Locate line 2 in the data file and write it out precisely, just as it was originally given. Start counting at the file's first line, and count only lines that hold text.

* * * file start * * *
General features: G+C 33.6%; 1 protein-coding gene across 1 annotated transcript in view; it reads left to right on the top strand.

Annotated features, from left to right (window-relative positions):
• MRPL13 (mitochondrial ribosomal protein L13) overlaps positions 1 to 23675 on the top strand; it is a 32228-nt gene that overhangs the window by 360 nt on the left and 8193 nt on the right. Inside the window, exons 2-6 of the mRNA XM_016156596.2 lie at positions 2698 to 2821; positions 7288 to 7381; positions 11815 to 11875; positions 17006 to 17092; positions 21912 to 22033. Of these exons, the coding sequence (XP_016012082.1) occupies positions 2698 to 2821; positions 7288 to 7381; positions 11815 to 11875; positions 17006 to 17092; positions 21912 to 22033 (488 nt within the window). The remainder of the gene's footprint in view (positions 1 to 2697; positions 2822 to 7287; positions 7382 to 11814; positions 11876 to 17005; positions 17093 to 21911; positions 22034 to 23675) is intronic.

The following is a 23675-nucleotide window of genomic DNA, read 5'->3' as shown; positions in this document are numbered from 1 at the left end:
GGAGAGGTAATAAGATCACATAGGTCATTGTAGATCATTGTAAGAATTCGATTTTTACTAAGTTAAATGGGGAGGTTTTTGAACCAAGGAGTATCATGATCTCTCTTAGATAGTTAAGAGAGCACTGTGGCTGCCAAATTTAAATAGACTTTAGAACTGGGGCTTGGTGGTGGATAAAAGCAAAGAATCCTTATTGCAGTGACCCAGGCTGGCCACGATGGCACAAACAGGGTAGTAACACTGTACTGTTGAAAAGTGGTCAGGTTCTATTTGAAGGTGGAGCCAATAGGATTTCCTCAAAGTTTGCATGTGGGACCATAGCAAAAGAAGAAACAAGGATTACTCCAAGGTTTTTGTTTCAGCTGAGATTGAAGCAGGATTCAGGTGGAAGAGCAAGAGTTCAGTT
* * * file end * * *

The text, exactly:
Annotated features, from left to right (window-relative positions):